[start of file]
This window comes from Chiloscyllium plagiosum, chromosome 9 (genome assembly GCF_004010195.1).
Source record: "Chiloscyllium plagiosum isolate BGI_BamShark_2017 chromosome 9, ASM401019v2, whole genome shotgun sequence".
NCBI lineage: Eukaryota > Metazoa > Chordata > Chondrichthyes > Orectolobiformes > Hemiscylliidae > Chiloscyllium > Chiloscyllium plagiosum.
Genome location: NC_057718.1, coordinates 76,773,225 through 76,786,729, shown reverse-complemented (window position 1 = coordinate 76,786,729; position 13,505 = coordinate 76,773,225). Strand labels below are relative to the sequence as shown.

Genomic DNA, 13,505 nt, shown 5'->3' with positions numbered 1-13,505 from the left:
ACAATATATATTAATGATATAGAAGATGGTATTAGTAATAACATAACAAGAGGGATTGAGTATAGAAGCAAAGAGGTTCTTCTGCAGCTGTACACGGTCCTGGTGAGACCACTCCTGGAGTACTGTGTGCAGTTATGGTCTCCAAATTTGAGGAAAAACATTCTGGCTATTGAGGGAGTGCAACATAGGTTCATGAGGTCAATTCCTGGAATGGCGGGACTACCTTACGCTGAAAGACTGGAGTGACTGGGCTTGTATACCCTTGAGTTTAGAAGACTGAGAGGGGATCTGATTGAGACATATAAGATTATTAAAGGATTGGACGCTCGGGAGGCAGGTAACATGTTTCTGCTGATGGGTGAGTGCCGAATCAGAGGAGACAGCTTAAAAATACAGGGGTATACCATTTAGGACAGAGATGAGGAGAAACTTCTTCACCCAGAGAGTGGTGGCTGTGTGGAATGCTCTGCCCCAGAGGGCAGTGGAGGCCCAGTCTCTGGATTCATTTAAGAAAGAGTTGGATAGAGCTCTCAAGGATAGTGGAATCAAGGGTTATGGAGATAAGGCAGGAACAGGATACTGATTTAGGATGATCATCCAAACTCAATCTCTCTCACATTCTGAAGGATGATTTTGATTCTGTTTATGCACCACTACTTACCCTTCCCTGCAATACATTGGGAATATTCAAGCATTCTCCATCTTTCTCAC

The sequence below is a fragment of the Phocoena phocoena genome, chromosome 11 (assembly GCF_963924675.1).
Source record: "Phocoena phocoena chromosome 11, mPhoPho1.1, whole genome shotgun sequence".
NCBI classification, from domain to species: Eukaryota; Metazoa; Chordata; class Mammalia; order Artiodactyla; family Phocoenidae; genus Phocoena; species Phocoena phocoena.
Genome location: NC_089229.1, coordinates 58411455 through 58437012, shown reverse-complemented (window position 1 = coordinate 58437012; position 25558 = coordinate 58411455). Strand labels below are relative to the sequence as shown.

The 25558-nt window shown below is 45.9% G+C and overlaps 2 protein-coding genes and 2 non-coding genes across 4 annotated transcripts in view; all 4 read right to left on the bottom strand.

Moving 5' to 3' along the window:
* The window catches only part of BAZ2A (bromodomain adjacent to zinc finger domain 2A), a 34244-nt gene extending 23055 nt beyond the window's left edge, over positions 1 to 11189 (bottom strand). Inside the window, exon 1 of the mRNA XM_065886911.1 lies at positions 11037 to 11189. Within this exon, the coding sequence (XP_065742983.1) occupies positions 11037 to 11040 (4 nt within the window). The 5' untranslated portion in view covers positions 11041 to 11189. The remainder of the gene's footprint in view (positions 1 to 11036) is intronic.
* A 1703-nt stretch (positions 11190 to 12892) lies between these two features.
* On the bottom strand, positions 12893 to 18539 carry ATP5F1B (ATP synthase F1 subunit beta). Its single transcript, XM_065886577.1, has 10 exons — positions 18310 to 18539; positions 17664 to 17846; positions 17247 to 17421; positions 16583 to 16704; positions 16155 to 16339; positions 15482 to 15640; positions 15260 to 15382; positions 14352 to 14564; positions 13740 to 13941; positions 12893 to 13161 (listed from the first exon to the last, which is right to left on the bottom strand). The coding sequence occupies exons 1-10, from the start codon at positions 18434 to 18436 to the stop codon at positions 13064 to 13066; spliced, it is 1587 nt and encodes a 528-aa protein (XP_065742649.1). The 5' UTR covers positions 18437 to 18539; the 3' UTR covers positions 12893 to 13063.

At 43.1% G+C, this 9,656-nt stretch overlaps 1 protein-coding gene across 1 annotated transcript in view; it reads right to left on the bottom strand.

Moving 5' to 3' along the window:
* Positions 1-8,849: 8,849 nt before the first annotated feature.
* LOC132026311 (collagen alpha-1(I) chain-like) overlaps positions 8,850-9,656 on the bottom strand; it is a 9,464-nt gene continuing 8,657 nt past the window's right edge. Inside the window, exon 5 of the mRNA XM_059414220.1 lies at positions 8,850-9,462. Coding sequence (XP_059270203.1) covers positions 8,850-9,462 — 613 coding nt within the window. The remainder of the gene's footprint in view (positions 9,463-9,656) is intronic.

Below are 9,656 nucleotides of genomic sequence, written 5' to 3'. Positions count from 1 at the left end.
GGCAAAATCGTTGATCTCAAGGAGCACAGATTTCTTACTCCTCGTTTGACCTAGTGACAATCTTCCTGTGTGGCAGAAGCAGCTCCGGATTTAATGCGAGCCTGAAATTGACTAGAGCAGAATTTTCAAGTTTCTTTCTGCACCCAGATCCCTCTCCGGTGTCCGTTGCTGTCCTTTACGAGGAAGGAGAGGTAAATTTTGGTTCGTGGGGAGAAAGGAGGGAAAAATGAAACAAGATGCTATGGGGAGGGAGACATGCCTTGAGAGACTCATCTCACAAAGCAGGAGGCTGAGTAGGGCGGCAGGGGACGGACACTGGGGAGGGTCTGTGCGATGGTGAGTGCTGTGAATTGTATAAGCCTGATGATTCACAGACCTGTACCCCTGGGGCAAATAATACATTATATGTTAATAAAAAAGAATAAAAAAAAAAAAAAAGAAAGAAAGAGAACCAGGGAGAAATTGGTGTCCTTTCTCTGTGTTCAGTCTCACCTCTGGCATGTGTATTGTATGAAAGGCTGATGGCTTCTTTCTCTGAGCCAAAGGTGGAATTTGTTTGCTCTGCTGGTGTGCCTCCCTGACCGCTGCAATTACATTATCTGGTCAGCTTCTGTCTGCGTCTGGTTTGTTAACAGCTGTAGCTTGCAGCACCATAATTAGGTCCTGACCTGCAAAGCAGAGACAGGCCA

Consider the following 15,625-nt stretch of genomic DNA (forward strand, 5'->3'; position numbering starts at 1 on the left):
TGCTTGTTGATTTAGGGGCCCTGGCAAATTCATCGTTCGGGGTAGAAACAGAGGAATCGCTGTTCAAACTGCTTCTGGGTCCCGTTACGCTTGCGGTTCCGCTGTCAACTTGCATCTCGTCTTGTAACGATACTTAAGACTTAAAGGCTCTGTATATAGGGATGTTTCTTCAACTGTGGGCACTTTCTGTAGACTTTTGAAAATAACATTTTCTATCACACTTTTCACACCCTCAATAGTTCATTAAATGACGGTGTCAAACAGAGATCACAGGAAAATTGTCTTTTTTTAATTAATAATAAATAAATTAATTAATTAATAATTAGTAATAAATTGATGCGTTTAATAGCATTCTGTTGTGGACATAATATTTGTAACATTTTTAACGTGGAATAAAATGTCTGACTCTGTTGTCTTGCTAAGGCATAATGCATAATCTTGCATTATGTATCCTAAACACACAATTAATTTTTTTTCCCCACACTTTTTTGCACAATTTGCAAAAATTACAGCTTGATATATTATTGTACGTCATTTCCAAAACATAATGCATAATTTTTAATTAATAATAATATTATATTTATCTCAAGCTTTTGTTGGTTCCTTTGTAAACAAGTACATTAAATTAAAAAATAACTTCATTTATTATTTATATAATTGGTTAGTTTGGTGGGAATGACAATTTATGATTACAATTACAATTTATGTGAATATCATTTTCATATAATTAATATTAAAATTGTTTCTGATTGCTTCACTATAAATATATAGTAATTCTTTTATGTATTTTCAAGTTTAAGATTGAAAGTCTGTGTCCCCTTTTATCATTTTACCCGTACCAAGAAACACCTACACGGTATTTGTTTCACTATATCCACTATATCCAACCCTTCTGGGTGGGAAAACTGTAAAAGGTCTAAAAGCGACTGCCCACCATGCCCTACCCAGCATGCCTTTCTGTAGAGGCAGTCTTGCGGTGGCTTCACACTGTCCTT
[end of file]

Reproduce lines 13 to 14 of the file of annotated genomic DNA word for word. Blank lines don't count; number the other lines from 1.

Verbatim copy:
* The window catches only part of BAZ2A (bromodomain adjacent to zinc finger domain 2A), a 34244-nt gene extending 23055 nt beyond the window's left edge, over positions 1 to 11189 (bottom strand). Inside the window, exon 1 of the mRNA XM_065886911.1 lies at positions 11037 to 11189. Within this exon, the coding sequence (XP_065742983.1) occupies positions 11037 to 11040 (4 nt within the window). The 5' untranslated portion in view covers positions 11041 to 11189. The remainder of the gene's footprint in view (positions 1 to 11036) is intronic.
* A 1703-nt stretch (positions 11190 to 12892) lies between these two features.